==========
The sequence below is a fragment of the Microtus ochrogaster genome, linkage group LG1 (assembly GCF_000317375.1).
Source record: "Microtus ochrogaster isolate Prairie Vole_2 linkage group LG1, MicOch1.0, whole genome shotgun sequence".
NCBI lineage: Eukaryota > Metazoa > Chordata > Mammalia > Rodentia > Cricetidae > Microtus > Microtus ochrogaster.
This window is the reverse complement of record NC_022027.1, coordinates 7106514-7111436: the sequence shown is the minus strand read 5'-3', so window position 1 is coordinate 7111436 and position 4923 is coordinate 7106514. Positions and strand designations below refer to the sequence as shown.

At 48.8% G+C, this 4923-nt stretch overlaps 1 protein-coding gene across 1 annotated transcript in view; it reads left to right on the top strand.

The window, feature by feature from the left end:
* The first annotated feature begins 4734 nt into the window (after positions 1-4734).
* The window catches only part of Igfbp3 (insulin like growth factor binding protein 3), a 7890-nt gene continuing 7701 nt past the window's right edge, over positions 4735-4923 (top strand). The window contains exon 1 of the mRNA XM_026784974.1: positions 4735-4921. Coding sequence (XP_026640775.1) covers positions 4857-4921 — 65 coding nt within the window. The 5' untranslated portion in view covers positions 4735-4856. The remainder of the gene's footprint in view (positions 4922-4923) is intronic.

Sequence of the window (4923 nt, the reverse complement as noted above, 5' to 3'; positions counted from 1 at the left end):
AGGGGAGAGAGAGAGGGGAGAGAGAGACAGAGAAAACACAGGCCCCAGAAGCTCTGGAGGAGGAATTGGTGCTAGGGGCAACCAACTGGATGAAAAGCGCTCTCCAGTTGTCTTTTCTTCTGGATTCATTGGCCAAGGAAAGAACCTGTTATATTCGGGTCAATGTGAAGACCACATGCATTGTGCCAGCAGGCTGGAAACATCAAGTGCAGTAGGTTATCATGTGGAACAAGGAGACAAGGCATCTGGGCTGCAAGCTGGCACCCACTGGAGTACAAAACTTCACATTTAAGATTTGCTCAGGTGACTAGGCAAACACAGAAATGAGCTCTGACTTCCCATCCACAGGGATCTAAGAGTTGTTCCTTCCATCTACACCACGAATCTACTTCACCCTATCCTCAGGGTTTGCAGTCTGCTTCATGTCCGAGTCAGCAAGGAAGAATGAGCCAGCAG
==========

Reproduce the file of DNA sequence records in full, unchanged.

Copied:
The sequence below is a fragment of the Microtus ochrogaster genome, linkage group LG1 (assembly GCF_000317375.1).
Source record: "Microtus ochrogaster isolate Prairie Vole_2 linkage group LG1, MicOch1.0, whole genome shotgun sequence".
NCBI lineage: Eukaryota > Metazoa > Chordata > Mammalia > Rodentia > Cricetidae > Microtus > Microtus ochrogaster.
This window is the reverse complement of record NC_022027.1, coordinates 7106514-7111436: the sequence shown is the minus strand read 5'-3', so window position 1 is coordinate 7111436 and position 4923 is coordinate 7106514. Positions and strand designations below refer to the sequence as shown.

At 48.8% G+C, this 4923-nt stretch overlaps 1 protein-coding gene across 1 annotated transcript in view; it reads left to right on the top strand.

The window, feature by feature from the left end:
* The first annotated feature begins 4734 nt into the window (after positions 1-4734).
* The window catches only part of Igfbp3 (insulin like growth factor binding protein 3), a 7890-nt gene continuing 7701 nt past the window's right edge, over positions 4735-4923 (top strand). The window contains exon 1 of the mRNA XM_026784974.1: positions 4735-4921. Coding sequence (XP_026640775.1) covers positions 4857-4921 — 65 coding nt within the window. The 5' untranslated portion in view covers positions 4735-4856. The remainder of the gene's footprint in view (positions 4922-4923) is intronic.

Sequence of the window (4923 nt, the reverse complement as noted above, 5' to 3'; positions counted from 1 at the left end):
AGGGGAGAGAGAGAGGGGAGAGAGAGACAGAGAAAACACAGGCCCCAGAAGCTCTGGAGGAGGAATTGGTGCTAGGGGCAACCAACTGGATGAAAAGCGCTCTCCAGTTGTCTTTTCTTCTGGATTCATTGGCCAAGGAAAGAACCTGTTATATTCGGGTCAATGTGAAGACCACATGCATTGTGCCAGCAGGCTGGAAACATCAAGTGCAGTAGGTTATCATGTGGAACAAGGAGACAAGGCATCTGGGCTGCAAGCTGGCACCCACTGGAGTACAAAACTTCACATTTAAGATTTGCTCAGGTGACTAGGCAAACACAGAAATGAGCTCTGACTTCCCATCCACAGGGATCTAAGAGTTGTTCCTTCCATCTACACCACGAATCTACTTCACCCTATCCTCAGGGTTTGCAGTCTGCTTCATGTCCGAGTCAGCAAGGAAGAATGAGCCAGCAG